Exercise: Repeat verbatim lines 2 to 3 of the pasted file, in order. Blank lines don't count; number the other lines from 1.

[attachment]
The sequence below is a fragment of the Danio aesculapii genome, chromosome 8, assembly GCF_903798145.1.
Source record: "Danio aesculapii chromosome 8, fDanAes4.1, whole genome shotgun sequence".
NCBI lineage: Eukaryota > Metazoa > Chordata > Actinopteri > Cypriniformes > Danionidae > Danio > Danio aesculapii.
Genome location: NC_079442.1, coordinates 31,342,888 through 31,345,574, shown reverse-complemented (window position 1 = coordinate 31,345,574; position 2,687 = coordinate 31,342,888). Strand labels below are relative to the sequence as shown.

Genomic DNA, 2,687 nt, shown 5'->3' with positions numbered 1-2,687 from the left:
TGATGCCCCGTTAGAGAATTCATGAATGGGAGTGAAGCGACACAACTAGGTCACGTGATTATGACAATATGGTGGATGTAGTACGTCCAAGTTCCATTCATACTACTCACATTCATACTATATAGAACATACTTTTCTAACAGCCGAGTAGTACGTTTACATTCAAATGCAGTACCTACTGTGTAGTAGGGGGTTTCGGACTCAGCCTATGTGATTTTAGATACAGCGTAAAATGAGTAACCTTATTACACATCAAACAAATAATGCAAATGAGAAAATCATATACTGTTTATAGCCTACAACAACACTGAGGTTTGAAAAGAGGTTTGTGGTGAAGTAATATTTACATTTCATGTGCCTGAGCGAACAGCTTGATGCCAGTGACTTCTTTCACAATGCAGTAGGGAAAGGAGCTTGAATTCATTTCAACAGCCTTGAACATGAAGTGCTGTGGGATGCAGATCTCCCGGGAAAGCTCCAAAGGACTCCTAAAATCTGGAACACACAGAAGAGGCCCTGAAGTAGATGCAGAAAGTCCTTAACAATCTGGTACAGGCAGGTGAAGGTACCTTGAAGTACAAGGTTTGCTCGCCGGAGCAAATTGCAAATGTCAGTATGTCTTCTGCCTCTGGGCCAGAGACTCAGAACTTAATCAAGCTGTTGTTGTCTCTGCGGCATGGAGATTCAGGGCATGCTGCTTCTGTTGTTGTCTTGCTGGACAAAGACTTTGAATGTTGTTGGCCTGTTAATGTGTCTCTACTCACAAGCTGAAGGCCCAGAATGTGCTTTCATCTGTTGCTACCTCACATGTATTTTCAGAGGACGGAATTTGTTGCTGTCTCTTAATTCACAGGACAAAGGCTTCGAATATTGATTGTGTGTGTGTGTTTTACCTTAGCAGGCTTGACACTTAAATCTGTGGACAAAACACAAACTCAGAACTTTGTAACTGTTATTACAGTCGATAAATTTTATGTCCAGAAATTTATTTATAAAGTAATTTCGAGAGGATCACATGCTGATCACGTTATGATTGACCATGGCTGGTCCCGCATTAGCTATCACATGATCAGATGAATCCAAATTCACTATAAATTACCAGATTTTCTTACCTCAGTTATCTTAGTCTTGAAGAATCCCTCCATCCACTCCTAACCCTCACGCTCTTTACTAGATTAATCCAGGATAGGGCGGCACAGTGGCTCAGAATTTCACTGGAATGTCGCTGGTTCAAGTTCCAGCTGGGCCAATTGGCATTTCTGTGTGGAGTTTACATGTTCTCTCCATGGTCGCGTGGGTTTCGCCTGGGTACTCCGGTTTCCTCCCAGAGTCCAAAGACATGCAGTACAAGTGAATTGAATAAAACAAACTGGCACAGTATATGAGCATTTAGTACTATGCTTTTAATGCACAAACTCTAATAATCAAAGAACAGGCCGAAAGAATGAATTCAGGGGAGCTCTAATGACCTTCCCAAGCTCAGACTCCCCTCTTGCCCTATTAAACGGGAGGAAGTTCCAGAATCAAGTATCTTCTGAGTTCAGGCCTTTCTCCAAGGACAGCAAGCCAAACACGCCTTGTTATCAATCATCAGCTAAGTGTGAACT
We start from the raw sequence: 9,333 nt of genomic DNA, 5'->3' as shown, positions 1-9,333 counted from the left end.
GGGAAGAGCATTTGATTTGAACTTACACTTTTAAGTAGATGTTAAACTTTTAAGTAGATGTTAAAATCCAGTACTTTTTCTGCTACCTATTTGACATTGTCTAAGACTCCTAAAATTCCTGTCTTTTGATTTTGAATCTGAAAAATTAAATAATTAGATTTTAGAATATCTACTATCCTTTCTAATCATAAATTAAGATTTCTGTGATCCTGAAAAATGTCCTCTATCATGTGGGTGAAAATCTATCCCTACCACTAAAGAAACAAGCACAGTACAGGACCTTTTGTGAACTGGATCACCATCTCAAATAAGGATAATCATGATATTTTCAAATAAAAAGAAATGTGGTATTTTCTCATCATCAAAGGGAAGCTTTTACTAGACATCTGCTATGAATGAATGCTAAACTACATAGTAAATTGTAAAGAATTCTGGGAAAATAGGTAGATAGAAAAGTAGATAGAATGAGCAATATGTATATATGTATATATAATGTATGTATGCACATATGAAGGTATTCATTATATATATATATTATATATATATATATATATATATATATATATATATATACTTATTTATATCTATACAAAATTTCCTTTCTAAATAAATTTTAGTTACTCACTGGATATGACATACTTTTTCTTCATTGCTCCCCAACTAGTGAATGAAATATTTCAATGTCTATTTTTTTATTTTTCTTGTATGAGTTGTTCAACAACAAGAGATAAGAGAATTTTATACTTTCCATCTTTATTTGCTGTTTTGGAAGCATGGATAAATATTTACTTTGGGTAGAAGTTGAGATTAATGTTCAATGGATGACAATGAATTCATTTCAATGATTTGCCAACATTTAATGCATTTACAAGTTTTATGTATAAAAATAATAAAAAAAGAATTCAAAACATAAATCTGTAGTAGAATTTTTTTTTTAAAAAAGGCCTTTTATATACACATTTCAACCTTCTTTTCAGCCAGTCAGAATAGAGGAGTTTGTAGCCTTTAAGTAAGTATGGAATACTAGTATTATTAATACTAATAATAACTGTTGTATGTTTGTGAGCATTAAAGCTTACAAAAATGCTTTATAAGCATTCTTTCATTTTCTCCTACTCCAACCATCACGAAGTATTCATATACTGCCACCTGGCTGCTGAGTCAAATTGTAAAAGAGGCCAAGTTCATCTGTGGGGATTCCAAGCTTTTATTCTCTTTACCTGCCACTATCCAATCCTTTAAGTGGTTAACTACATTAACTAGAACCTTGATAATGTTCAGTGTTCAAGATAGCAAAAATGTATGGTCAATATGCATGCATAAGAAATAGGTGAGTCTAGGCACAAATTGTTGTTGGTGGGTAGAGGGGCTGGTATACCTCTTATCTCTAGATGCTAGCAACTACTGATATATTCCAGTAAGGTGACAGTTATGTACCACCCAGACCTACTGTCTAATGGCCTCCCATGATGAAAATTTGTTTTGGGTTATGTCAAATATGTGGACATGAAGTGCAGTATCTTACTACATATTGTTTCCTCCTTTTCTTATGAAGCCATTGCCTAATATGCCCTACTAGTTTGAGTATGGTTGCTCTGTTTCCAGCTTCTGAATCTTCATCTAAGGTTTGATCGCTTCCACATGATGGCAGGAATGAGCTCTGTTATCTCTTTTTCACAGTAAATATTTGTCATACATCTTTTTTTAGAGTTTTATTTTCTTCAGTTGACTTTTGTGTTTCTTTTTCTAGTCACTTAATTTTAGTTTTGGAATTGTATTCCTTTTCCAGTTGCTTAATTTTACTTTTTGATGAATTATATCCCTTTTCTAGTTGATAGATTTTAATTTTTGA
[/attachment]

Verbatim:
Source record: "Danio aesculapii chromosome 8, fDanAes4.1, whole genome shotgun sequence".
NCBI lineage: Eukaryota > Metazoa > Chordata > Actinopteri > Cypriniformes > Danionidae > Danio > Danio aesculapii.